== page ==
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A rough road down the stretch for Cowboys
Question of the Day
IRVING, Texas — The Dallas Cowboys barely beat two teams going nowhere and couldn’t hang with Robert Griffin III in a loss during their three-game home stand.
Now the schedule turns to winning teams fighting for the playoffs, and the Cowboys need those games and probably some help in getting to the postseason.
Dallas visits Cincinnati on Sunday before returning home to face Pittsburgh. The Bengals and Steelers are tied for second in the AFC North at 7-5 and probably are in the wild-card hunt because they trail Baltimore by two games.
The Cowboys (6-6) spent the past few weeks figuring they needed to win the NFC East to get in, though they could be in the wild-card mix, too.
“Each game, obviously, we’re playing for our playoff lives,” said Tony Romo, who had three touchdown passes to break Troy Aikman’s franchise record in Sunday’s 38-33 victory against Philadelphia. “We put ourselves here. We’ve got to figure out a way to play better ball. Some ways, we did that tonight and other ways, we’ve got to continue to get better.”
Start with Romo on the positive side of that equation. He completed all 10 of his second-half passes, which included two tying touchdowns and the go-ahead toss to Dez Bryant midway through the fourth quarter. An earlier touchdown to Bryant was the 166th of Romo’s career and broke the record held by Aikman, a three-time Super Bowl winner.
Romo was 22 of 27 for 303 yards and has gone without an interception in four of the past five games. He has 10 touchdowns and just two interceptions after throwing 13 picks in the first seven games.
“I thought he did a really good job of playing within himself, playing within the system when things weren’t there and he was able to make some plays,” Dallas coach Jason Garrett said.
The Dallas defense didn’t make many plays before rookie Morris Claiborne followed Romo’s go-ahead score by picking up a fumble and returning it 50 yards for his first NFL touchdown.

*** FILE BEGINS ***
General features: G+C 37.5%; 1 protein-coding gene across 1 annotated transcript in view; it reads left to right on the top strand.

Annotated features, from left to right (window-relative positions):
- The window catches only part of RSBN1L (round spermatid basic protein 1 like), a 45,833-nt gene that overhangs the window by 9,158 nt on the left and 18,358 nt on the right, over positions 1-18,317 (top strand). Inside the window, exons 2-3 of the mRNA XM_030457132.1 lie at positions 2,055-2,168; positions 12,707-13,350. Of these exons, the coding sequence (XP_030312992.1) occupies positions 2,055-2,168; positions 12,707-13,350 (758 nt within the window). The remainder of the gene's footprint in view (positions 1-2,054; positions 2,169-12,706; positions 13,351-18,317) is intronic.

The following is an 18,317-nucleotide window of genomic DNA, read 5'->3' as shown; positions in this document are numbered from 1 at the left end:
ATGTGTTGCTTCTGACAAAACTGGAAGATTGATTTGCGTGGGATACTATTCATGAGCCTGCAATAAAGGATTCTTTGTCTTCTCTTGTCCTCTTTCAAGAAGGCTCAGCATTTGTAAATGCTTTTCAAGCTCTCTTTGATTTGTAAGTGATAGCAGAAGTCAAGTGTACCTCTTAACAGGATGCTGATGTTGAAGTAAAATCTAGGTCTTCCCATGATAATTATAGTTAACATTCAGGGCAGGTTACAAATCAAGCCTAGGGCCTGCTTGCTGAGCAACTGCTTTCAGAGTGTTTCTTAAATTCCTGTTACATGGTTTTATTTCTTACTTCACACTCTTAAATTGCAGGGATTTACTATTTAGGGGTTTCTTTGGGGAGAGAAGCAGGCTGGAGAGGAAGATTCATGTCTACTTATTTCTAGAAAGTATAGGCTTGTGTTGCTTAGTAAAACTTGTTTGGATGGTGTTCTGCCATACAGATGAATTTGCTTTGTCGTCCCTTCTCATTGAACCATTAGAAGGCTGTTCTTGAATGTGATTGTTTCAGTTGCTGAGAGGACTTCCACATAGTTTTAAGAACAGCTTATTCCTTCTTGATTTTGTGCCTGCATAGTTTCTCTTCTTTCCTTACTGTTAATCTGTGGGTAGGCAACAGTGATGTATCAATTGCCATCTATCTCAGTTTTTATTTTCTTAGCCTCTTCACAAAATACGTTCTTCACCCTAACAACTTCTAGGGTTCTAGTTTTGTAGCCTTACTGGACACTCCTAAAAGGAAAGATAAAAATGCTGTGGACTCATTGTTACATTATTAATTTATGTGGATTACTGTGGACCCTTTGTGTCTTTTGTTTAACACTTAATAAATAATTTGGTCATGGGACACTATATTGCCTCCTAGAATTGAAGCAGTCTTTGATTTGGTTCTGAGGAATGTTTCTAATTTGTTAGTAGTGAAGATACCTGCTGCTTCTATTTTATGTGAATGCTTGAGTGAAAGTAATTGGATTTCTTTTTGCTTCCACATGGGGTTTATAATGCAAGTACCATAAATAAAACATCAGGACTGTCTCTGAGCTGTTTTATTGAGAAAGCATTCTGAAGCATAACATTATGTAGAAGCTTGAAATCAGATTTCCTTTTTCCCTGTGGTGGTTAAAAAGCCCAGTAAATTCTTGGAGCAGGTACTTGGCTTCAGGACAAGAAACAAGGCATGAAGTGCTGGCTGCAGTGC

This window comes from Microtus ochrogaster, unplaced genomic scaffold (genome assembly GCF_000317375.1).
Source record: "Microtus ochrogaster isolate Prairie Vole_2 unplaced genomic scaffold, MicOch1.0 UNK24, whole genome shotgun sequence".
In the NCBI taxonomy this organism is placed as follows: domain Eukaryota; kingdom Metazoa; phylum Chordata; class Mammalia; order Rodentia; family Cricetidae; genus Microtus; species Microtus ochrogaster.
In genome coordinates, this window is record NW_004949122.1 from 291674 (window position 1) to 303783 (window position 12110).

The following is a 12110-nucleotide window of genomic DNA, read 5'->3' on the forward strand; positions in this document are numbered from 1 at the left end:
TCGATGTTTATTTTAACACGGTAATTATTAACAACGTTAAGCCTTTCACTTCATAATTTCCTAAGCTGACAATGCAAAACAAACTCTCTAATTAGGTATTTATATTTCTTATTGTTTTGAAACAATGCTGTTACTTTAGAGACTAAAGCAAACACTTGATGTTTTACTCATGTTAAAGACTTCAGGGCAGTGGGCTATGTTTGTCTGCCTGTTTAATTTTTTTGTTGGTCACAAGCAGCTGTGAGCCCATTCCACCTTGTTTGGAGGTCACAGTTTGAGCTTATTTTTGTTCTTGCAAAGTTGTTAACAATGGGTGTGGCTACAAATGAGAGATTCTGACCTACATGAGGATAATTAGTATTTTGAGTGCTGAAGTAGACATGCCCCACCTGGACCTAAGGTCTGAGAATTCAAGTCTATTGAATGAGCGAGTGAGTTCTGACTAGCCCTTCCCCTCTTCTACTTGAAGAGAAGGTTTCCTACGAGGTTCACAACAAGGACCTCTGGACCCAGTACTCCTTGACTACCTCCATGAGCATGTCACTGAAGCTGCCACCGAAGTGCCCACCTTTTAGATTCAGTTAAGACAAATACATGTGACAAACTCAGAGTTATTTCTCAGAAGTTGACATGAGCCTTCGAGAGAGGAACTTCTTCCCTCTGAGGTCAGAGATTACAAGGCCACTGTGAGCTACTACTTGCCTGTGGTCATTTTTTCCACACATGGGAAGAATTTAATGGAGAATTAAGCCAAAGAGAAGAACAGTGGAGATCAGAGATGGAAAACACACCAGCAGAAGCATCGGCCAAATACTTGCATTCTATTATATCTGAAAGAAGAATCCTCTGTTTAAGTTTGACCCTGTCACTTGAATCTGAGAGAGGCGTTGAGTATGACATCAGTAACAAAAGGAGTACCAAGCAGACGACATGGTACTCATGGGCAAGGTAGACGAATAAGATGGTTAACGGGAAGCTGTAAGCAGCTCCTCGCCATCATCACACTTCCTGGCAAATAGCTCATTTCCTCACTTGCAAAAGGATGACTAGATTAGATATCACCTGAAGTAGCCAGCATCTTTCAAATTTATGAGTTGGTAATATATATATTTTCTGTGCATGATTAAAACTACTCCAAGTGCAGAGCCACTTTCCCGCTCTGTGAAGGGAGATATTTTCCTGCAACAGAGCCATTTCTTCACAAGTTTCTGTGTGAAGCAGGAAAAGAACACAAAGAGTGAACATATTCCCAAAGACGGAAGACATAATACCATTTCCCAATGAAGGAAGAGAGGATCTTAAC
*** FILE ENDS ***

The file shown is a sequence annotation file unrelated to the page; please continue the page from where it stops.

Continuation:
Before that play, the Cowboys had no sacks or turnovers and had allowed the Eagles and rookie quarterback Nick Foles to score on four straight possessions, including a 58-yard drive to a field goal in the final 35 seconds of the first half and another march to a tiebreaking kick in the fourth quarter.
“We just have to stick it out,” Claiborne said. “We’ve been doing a good job fighting this whole year with our backs against the wall. Last night, the defense, it felt like our backs were against the wall.”
Brown had 169 yards rushing and almost matched the Eagles rookie record of 178 he set a week earlier against Carolina in his first start. He had several long runs and scored untouched twice, including up the middle from the 5.
“He’s had a couple of good weeks running it, and we just didn’t defend it well enough: the inside runs, the outside runs,” Garrett said. “Obviously, we have to defend the run better.”
The Cowboys might have their running game back for the playoff push after struggling without DeMarco Murray. He returned from a six-game absence with a sprained right foot and rushed for 83 yards and a touchdown. His per-carry average still wasn’t great — 3.6 yards, just a tick better than the team’s season average — but part of that was an 11-yard loss late in the game.
The Cowboys’ offensive line is getting healthy, too. Ryan Cook started at center after missing two games with a knee problem, which allowed Mackenzy Bernadeau to return to guard. Tyron Smith was back at right tackle after missing almost two full games with a sprained ankle.
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